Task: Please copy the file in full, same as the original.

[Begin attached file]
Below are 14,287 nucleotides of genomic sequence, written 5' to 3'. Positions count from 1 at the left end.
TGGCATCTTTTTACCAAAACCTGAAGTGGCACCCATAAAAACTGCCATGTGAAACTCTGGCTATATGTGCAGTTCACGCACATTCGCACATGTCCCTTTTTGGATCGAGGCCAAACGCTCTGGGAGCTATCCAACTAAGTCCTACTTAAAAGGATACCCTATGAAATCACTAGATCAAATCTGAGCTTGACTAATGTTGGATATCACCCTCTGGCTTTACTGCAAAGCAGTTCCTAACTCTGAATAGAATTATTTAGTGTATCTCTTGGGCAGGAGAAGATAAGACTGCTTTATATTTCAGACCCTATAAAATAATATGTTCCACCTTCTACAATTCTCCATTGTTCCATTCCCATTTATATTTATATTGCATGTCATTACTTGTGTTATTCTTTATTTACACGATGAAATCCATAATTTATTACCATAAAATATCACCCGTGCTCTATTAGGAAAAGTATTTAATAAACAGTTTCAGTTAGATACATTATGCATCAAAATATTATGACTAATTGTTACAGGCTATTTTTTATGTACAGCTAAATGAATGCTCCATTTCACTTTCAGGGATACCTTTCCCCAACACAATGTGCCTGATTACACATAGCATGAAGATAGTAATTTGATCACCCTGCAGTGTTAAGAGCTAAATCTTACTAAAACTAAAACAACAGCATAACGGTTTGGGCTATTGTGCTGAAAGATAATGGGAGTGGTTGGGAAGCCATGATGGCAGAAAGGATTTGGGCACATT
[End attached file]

Below are 14,287 nucleotides of genomic sequence, written 5' to 3'. Positions count from 1 at the left end.
TGGCATCTTTTTACCAAAACCTGAAGTGGCACCCATAAAAACTGCCATGTGAAACTCTGGCTATATGTGCAGTTCACGCACATTCGCACATGTCCCTTTTTGGATCGAGGCCAAACGCTCTGGGAGCTATCCAACTAAGTCCTACTTAAAAGGATACCCTATGAAATCACTAGATCAAATCTGAGCTTGACTAATGTTGGATATCACCCTCTGGCTTTACTGCAAAGCAGTTCCTAACTCTGAATAGAATTATTTAGTGTATCTCTTGGGCAGGAGAAGATAAGACTGCTTTATATTTCAGACCCTATAAAATAATATGTTCCACCTTCTACAATTCTCCATTGTTCCATTCCCATTTATATTTATATTGCATGTCATTACTTGTGTTATTCTTTATTTACACGATGAAATCCATAATTTATTACCATAAAATATCACCCGTGCTCTATTAGGAAAAGTATTTAATAAACAGTTTCAGTTAGATACATTATGCATCAAAATATTATGACTAATTGTTACAGGCTATTTTTTATGTACAGCTAAATGAATGCTCCATTTCACTTTCAGGGATACCTTTCCCCAACACAATGTGCCTGATTACACATAGCATGAAGATAGTAATTTGATCACCCTGCAGTGTTAAGAGCTAAATCTTACTAAAACTAAAACAACAGCATAACGGTTTGGGCTATTGTGCTGAAAGATAATGGGAGTGGTTGGGAAGCCATGATGGCAGAAAGGATTTGGGCACATT